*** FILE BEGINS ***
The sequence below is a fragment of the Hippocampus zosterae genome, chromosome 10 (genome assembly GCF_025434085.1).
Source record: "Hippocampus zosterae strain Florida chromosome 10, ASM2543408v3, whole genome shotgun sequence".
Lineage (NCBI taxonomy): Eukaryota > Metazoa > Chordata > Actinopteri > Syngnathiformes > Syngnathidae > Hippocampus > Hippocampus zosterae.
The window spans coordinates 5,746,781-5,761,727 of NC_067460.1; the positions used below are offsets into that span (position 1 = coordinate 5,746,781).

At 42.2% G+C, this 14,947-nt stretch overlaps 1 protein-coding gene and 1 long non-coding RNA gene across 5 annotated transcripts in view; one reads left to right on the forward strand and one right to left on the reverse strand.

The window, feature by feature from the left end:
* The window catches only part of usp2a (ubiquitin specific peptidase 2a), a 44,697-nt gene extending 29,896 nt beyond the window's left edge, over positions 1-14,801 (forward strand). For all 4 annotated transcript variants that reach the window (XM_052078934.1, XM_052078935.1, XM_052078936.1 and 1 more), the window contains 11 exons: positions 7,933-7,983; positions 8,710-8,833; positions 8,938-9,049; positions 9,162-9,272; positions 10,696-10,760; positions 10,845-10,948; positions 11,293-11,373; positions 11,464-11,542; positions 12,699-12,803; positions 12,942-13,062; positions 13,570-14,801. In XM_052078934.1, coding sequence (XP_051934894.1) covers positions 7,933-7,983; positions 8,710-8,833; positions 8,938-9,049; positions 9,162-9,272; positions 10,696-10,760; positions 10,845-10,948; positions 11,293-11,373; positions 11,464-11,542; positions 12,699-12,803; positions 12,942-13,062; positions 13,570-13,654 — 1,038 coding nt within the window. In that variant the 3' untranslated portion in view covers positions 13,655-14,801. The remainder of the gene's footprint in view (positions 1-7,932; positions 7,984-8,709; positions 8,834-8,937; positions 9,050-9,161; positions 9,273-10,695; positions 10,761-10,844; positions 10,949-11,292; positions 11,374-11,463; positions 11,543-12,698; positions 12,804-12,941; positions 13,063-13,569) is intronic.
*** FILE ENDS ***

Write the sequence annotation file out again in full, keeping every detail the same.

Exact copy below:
The sequence below is a fragment of the Hippocampus zosterae genome, chromosome 10 (genome assembly GCF_025434085.1).
Source record: "Hippocampus zosterae strain Florida chromosome 10, ASM2543408v3, whole genome shotgun sequence".
Lineage (NCBI taxonomy): Eukaryota > Metazoa > Chordata > Actinopteri > Syngnathiformes > Syngnathidae > Hippocampus > Hippocampus zosterae.
The window spans coordinates 5,746,781-5,761,727 of NC_067460.1; the positions used below are offsets into that span (position 1 = coordinate 5,746,781).

At 42.2% G+C, this 14,947-nt stretch overlaps 1 protein-coding gene and 1 long non-coding RNA gene across 5 annotated transcripts in view; one reads left to right on the forward strand and one right to left on the reverse strand.

The window, feature by feature from the left end:
* The window catches only part of usp2a (ubiquitin specific peptidase 2a), a 44,697-nt gene extending 29,896 nt beyond the window's left edge, over positions 1-14,801 (forward strand). For all 4 annotated transcript variants that reach the window (XM_052078934.1, XM_052078935.1, XM_052078936.1 and 1 more), the window contains 11 exons: positions 7,933-7,983; positions 8,710-8,833; positions 8,938-9,049; positions 9,162-9,272; positions 10,696-10,760; positions 10,845-10,948; positions 11,293-11,373; positions 11,464-11,542; positions 12,699-12,803; positions 12,942-13,062; positions 13,570-14,801. In XM_052078934.1, coding sequence (XP_051934894.1) covers positions 7,933-7,983; positions 8,710-8,833; positions 8,938-9,049; positions 9,162-9,272; positions 10,696-10,760; positions 10,845-10,948; positions 11,293-11,373; positions 11,464-11,542; positions 12,699-12,803; positions 12,942-13,062; positions 13,570-13,654 — 1,038 coding nt within the window. In that variant the 3' untranslated portion in view covers positions 13,655-14,801. The remainder of the gene's footprint in view (positions 1-7,932; positions 7,984-8,709; positions 8,834-8,937; positions 9,050-9,161; positions 9,273-10,695; positions 10,761-10,844; positions 10,949-11,292; positions 11,374-11,463; positions 11,543-12,698; positions 12,804-12,941; positions 13,063-13,569) is intronic.